There’s a big divide that exists in information technology. One that we’re not supposed to talk about. One that we pretend doesn’t exist, but in fact gets wider with each passing year — it’s the divide between data and content.
Data is a first-class citizen in the IT world. Data has a nice home. It lives in databases that offer control, consistency, security, backup/recovery, indexing, and a query mechanism.
Most content, on the other hand, is homeless, relegated to the file system. If you’re lucky you’re using a search engine to index content, so you can find files containing certain words or phrases. Or, with some additional setup, you can index a few XML tags, if present, and run fielded searches against them. But for most content, the full benefits of living in a database — such as powerful, fined-grained queries, transaction consistency, and immediate availability — just aren’t available.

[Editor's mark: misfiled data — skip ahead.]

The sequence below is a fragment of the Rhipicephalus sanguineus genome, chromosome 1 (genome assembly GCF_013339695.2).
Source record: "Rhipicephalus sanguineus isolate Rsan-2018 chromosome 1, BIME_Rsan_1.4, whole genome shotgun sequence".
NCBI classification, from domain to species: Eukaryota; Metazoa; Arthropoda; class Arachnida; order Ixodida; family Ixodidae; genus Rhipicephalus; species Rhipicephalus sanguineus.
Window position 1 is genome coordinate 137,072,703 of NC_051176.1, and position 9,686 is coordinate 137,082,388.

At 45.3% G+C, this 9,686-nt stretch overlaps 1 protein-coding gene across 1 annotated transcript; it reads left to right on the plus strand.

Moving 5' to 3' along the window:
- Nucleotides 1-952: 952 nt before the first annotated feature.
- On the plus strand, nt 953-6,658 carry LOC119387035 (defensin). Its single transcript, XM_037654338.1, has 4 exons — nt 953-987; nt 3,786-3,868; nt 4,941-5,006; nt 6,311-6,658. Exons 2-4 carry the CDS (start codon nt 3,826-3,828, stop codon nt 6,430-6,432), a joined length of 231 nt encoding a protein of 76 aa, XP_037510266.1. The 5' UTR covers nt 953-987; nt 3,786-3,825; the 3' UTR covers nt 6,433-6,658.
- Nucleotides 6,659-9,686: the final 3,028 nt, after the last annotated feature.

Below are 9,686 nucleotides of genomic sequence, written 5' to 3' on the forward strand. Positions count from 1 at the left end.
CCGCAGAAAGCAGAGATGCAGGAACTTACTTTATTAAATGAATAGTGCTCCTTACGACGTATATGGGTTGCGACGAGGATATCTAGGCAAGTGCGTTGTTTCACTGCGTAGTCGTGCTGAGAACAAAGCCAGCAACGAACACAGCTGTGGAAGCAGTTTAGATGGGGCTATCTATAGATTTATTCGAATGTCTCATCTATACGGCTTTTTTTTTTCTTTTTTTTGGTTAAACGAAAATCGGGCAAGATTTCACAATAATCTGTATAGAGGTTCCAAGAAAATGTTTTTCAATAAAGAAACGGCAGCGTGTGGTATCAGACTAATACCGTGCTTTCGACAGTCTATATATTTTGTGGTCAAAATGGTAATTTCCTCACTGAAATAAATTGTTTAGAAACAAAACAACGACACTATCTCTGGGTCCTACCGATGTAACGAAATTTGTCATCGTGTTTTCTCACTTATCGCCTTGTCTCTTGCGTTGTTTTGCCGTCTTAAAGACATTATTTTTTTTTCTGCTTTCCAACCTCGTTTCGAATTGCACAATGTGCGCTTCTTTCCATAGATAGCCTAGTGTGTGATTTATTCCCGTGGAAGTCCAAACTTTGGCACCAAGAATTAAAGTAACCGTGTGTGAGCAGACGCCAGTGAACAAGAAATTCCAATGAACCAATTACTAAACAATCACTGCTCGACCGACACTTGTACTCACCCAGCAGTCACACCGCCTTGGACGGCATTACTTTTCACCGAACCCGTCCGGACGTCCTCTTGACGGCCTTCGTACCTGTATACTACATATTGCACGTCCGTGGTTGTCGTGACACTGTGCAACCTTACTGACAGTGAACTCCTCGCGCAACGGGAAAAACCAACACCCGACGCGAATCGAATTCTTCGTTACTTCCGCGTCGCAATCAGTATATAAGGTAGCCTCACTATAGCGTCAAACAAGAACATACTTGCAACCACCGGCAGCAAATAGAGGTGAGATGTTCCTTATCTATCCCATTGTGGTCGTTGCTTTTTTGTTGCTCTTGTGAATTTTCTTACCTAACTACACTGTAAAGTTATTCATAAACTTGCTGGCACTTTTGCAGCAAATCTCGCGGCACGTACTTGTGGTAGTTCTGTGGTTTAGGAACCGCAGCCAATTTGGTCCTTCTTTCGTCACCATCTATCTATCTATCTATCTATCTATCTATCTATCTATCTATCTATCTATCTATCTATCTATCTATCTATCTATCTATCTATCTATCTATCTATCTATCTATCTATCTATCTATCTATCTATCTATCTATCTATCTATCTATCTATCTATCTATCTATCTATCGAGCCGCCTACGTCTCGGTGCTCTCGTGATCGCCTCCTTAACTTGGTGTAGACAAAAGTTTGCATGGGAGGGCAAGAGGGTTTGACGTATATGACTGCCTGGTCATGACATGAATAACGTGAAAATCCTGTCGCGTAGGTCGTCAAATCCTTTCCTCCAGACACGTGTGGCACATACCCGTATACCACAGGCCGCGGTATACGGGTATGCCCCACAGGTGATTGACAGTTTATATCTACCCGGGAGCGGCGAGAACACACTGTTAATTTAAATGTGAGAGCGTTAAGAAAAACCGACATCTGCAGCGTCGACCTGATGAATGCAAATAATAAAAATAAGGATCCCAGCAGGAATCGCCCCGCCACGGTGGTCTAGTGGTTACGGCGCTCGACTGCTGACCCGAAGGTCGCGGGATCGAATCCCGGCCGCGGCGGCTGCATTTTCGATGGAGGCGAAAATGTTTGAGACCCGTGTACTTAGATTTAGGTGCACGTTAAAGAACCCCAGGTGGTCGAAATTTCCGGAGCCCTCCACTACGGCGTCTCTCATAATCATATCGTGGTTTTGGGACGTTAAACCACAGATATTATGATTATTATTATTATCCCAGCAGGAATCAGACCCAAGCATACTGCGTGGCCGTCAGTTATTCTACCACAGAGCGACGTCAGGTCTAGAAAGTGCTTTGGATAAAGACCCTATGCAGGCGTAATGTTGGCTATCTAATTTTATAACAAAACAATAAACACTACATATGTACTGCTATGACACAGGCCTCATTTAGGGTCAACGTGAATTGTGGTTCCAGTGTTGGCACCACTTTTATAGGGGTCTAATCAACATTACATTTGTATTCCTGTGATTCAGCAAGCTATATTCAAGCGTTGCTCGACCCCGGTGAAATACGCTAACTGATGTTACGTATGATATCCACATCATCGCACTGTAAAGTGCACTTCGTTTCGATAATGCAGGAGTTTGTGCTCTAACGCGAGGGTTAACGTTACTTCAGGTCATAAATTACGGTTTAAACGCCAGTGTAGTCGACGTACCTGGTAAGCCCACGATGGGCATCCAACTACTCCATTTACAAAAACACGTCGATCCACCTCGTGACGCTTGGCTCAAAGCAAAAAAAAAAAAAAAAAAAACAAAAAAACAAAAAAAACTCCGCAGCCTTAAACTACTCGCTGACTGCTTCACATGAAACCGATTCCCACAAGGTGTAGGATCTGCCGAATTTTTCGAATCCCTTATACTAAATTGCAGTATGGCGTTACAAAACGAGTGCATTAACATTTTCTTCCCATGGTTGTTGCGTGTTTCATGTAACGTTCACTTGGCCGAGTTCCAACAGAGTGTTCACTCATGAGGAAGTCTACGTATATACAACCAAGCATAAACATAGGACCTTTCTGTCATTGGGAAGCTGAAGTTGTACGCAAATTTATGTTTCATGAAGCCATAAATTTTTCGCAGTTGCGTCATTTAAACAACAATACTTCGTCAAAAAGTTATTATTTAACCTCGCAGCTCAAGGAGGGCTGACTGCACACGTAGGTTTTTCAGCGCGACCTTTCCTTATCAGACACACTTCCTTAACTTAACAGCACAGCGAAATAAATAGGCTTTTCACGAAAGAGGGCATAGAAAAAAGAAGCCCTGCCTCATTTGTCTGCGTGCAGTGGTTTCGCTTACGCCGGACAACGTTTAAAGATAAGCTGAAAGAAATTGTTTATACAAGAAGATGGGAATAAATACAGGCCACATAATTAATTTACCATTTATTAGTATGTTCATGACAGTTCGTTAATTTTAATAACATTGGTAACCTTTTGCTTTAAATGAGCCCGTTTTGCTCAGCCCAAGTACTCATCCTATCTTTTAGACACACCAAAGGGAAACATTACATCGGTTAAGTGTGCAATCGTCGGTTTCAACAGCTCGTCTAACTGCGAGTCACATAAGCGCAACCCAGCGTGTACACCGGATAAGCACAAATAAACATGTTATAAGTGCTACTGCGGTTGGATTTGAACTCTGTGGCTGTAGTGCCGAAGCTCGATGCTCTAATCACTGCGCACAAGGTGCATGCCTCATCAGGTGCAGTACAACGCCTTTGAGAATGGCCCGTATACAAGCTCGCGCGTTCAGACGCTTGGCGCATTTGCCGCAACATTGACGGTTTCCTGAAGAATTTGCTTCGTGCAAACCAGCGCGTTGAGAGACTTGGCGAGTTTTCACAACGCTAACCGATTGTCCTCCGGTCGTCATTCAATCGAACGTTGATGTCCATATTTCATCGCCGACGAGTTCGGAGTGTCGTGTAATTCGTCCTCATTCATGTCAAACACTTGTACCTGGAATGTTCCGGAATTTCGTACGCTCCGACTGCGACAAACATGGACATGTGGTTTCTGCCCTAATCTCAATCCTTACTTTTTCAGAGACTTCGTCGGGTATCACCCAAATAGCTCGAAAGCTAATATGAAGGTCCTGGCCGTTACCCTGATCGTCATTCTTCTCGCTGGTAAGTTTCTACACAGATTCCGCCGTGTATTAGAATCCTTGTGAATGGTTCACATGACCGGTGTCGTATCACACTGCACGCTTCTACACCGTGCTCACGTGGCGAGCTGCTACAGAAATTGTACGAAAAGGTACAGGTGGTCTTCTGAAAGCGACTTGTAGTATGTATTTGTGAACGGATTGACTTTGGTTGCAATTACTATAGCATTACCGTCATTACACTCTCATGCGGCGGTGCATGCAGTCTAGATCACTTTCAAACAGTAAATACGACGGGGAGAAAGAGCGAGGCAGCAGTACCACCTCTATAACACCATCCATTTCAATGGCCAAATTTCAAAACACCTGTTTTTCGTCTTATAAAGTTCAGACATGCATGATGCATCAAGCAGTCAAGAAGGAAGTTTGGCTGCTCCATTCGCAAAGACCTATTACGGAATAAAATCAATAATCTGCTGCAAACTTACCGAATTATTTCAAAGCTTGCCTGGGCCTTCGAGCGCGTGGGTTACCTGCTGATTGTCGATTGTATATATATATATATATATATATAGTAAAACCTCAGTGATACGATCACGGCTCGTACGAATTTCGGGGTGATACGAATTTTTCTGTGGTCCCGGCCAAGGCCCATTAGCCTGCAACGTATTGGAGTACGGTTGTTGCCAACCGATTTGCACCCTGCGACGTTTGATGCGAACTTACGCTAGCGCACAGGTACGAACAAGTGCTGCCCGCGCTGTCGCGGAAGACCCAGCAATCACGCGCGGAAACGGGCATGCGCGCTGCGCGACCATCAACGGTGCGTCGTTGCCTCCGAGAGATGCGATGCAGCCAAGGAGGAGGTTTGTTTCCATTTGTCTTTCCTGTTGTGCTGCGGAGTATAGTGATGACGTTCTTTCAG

As a result, our understanding of content has become comparatively impoverished, our expectations for what is possible with content are reduced, and a myth gets perpetuated that content can and should be managed with the same tools and approaches as data.